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Expanding Brackets with a Fraction

Attachment 30684

The answer is: **4x³ +8x² +4x**

So clearly I have done this incorrectly as I put the answer as '**4x^4 +8x³ +4x²**'

You can probably guess what I've done wrong, as I thought I had to remove the fraction by multiplying all the terms by the denominator.

It seems as though everything is multiplied as though the fraction isn't there. What am I supposed to do?

Re: Expanding Brackets with a Fraction

Quote:

Originally Posted by

**Katrena** Attachment 30684
The answer is:

**4x³ +8x² +4x**
So clearly I have done this incorrectly as I put the answer as '

**4x^4 +8x³ +4x²**'

You can probably guess what I've done wrong, as I thought I had to remove the fraction by multiplying all the terms by the denominator.

It seems as though everything is multiplied as though the fraction isn't there. What am I supposed to do?

Good morning,

you have to distribute the factor to the summands here:

$\displaystyle 4x^2\left(\color{red}x+2+\frac1x \color{black}\right)=4x^2 \cdot \color{red}x + \color{black}4x^2 \cdot\color{red} 2 + \color{black}4x^2 \cdot \color{red}\frac1x \color{black} = \boxed{4x^3+8x^2+4x}$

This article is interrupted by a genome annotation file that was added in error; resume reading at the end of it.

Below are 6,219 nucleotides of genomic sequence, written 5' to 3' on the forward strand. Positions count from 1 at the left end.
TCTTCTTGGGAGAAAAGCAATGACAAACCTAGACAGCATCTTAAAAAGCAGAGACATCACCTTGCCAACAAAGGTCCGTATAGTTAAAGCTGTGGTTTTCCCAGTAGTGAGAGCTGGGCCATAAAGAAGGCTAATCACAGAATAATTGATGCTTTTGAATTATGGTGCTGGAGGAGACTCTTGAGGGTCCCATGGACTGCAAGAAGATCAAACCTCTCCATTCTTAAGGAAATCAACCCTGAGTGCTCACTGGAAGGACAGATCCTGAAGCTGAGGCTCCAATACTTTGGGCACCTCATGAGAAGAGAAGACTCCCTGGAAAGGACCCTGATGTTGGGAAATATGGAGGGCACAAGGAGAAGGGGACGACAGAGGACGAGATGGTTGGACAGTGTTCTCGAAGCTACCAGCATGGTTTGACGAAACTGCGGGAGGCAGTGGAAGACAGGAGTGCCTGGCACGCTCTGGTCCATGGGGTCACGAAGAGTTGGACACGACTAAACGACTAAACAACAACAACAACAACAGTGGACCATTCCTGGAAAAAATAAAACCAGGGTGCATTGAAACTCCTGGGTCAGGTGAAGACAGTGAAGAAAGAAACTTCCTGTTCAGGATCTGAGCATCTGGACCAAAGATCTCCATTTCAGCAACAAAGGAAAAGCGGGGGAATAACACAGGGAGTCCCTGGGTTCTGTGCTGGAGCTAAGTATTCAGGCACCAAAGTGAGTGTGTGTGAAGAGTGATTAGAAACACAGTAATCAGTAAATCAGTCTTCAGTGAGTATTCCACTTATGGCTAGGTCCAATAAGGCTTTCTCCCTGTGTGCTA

Re: Expanding Brackets with a Fraction

Okay, thanks for quick reply. So I guess I just put the 4x² as a fraction, over a 1 and multiply with the 1/x...

Re: Expanding Brackets with a Fraction

Quote:

Originally Posted by

**Katrena** Okay, thanks for quick reply. So I guess I just put the 4x² as a fraction, over a 1 and multiply with the 1/x...

Correct

Re: Expanding Brackets with a Fraction

It looks to me like the fraction is not really the problem. Ignoring the fraction you appear to be saying that for

$\displaystyle 4x^2(x+ 2)$, you got $\displaystyle 4x^4+ 8x^3$. And **that** is not true!